• We also propose an important role for “self-control of the legitimacy of major steps in the decision-making process and of the major products offered by the company” through the institution of Ethical Committees, operating alongside administrative and management councils and company boards.
• Beyond important tools for self-control by companies, we propose in particular the desirability of the introduction of a “general clause that declares illegitimate, with consequent accountability of the assets, all the person to whom these are attributable, and whose predominant aim may be to bypass the existing norms” (OPQ, para 28).
• While we believe that individual States are called upon “to protect themselves with appropriate management of the public system through wise structural reforms, sensible allocation of expenses and prudent investment”, for example to avoid unsustainable debt burdens and “economic losses created by private persons and unloaded on the shoulders of the public system” and promote effective domestic taxation systems, we strongly encourage international initiatives and efforts to facilitate just and effective sovereign debt restructurings, efficient international tax cooperation and to deliver “reasonable and concurred reductions of public debt” (OPQ, 32). In particular developing States often cannot achieve financial sustainability and meet vast investment requirements on their own. Co-ordinated support and solidarity from the international community is indispensable, not only for individual developing States but also in taking responsibility for just reforms of the international economic-financial system.
Closing remarksI thank you for your attention to our reflections on urgently needed fundamental reforms to the current international economic-financial system. It is in our view indispensable that we find our way back to a global financial system that is again build on firm ethical principles, and their daily application, of justice, truth, fairness and solidarity. Given the massiveness and pervasiveness of today’s economic-financial systems, great responsibility lies on the shoulders of those in charge of these systems. But civil society, policy-makers in developing countries and elsewhere, as well as community leaders, intellectuals and all those affected by the activities of powerful economic-financial agents can work together to bring about such reforms as here argued and outlined. I am sure that the Holy See, the Dicastery for Promoting Integral Human Development and UNCTAD share a deep commitment to these values and objectives, and I look forward to fruitful and close future cooperation in this regard.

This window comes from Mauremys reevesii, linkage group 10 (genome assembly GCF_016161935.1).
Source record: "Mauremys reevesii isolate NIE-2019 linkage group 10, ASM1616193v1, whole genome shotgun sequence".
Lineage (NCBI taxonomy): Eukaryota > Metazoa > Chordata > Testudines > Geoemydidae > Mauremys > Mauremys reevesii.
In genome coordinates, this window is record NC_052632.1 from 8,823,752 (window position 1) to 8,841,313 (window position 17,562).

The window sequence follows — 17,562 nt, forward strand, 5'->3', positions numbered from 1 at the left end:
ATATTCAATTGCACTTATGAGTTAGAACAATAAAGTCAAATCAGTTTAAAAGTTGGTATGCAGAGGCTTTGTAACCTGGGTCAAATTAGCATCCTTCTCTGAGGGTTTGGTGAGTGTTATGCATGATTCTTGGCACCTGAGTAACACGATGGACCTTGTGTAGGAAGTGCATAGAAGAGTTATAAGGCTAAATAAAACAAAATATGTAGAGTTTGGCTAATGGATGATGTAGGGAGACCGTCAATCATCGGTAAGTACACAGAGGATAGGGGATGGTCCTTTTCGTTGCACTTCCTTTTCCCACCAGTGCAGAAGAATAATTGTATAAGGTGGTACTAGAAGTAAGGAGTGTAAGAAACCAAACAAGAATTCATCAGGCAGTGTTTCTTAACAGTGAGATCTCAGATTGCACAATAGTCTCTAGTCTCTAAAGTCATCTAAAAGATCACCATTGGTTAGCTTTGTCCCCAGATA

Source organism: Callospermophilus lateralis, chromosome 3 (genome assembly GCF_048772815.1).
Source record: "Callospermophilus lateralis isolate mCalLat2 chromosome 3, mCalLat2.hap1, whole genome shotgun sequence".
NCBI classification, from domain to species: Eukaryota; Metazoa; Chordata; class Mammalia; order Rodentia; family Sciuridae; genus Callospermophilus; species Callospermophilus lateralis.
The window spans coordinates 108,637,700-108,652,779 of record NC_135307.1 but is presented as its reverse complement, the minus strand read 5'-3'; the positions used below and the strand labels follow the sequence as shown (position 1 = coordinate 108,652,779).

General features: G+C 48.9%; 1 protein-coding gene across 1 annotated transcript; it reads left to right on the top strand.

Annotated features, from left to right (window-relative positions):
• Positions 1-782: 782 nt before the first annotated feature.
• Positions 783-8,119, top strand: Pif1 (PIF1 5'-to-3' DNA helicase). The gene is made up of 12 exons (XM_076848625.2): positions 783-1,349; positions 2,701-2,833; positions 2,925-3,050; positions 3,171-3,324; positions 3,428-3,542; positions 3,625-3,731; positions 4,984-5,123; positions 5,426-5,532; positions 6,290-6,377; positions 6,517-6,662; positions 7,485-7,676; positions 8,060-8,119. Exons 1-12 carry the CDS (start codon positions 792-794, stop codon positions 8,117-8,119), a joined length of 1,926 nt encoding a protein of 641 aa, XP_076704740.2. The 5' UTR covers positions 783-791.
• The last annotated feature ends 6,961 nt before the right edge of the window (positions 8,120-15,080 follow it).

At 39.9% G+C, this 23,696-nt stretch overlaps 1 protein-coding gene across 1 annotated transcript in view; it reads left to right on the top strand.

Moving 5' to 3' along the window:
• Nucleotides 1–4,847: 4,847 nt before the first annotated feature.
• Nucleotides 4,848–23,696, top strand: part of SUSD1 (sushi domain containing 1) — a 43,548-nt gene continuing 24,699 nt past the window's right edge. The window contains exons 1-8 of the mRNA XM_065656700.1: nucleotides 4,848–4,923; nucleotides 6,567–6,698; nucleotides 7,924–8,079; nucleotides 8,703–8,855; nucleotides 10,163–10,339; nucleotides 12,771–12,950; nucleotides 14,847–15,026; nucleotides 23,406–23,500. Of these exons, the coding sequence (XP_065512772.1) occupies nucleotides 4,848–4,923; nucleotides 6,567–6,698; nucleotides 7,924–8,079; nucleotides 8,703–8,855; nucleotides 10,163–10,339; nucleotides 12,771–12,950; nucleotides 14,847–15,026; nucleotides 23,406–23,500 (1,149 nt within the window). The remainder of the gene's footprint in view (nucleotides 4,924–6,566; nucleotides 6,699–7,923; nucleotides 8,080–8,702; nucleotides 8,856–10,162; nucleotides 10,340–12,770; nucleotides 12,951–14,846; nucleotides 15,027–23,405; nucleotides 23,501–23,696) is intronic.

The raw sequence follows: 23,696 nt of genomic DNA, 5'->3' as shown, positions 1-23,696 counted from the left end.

1 Pontifical Council for Justice and Peace (2009). A New International Financial Pact. Note on Financing and Development in view of the Conference promoted by the United Nations General Assembly in Doha. November 18, 2008. Vatican City., p. 9
2 The combined and continuous deregulation of financial, labour and goods markets around the world
3 such as intellectual property rights, investment policies, taxation issues as well as development financing
4 Tax Heavens “have become an opportunity for financial operations often border line, if not beyond the pale, both from the point of view of their lawfulness under the normative profile and from that of ethics, meaning an economic culture, healthy and free from the intentions of tax avoidance.” (OPQ, para 30,).
5 It is estimated that Africa lost about $854 billion to illicit financial flows between 1970 and 2008, or an average $22 billion annually. This is almost equivalent to all official development assistance the continent received in this period (OECD, 2015).